Introduction: Inhaled nitric oxide (iNO) reduces infarct size during experimental myocardial ischemia-reperfusion (I/R). Concomitant intra-arterial administration of nitroglycerin (NTG) during percutaneous coronary intervention offsets the benefit of iNO in STEMI patients. In the absence of specific STEMI guidelines on pharmacological NO-donor use, we studied the interaction between NTG and iNO in porcine myocardial I/R.
Methods: Myocardial ischemia was induced by 50 min balloon occlusion of the mid LAD followed by 4 h R. Pigs were randomized to receive iNO (80 ppm for 4 h) mixed in 50% O2 10 min before balloon deflation with or without intra-arterial bolus of 0.5 mg NTG and 2.5 mg verapamil (iNONTG n=8 and iNO n=9) or NTG alone (0.5mg bolus, n=6) 5 min before R. Control pigs (CON, n=8) received 50% O2. Oxidative NO-species, NOx, were measured in arterial and coronary sinus plasma at baseline, after 40 min LAD occlusion, and at 5 and 240 min R. Infarct size (IS, % LV mass) and extent of microvascular obstruction (MVO, % LV mass) were assessed using MRI.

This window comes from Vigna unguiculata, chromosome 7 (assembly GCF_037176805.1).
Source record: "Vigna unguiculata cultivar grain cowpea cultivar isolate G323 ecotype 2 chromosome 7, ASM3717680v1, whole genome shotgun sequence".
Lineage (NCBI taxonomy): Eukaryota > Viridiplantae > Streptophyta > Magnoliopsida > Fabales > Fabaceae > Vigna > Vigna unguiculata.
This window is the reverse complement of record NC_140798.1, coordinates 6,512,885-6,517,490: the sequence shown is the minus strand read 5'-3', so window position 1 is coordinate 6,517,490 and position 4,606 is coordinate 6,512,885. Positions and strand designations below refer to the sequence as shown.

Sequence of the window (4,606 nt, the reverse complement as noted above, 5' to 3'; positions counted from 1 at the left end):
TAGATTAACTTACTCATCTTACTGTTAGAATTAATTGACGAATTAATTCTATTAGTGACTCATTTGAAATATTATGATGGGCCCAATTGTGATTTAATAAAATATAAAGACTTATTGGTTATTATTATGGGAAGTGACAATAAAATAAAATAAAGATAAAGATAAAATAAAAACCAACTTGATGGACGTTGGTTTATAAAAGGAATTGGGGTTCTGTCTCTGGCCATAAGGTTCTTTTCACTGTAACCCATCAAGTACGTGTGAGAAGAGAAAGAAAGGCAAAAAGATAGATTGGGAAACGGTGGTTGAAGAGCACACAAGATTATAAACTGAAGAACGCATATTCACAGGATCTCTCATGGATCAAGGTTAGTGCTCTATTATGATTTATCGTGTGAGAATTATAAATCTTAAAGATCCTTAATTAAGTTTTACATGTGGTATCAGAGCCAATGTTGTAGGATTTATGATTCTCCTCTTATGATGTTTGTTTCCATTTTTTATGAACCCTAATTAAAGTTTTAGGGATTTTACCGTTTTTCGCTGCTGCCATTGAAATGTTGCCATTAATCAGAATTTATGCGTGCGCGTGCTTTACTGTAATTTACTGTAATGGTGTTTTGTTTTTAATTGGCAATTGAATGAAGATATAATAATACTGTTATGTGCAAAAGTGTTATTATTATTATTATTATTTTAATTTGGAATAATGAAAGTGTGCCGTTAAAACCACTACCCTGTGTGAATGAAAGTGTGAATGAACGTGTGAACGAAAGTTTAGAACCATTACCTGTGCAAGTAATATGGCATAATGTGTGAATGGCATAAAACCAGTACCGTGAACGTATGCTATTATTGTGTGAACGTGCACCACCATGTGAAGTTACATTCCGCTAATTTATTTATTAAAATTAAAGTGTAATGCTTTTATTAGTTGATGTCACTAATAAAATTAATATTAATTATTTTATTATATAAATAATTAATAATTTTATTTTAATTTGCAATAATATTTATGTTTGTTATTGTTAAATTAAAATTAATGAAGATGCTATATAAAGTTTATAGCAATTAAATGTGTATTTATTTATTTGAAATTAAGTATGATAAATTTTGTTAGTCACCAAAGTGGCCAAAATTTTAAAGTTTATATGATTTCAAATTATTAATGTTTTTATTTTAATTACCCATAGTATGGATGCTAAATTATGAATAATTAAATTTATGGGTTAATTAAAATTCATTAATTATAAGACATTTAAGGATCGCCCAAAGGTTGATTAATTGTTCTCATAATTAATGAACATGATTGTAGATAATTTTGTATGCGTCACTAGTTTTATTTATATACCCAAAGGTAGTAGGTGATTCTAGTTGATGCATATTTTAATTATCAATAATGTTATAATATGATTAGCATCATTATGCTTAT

Results: Plasma NOx and its myocardial gradients significantly increased after 4 h R in iNO and iNONTG (p < 0.01), but not in NTG alone (Figure 1A). IS was smaller in iNO than in NTG (18±10% vs 33±6% respectively, P<0.05, n=4 for both) and significantly correlated with cardiac necrosis markers (total CK and TnT, R=0.63, P<0.01 and R=0.5, P<0.05 respectively). Cardioprotection was not observed with iNONTG (IS 25±7% vs 27±6% in CON). MVO tended to decrease with iNO (1.6±3% vs 15±10% in CON, P=0.15, n=4 for both) and was associated with lower hemorrhage on H&E-stained infarct sections (R=0.87, P<0.01). The secondary messenger cGMP transiently increased at 5 min R in iNO with or without NTG, but not in CON or NTG only (Figure 1B).
Conclusions: iNO, but not NTG increased NOx and cGMP levels during I/R and reduced infarct size and cardiac necrosis markers. NTG partially blunted the beneficial effects of iNO and warrants further studies in clinical I/R.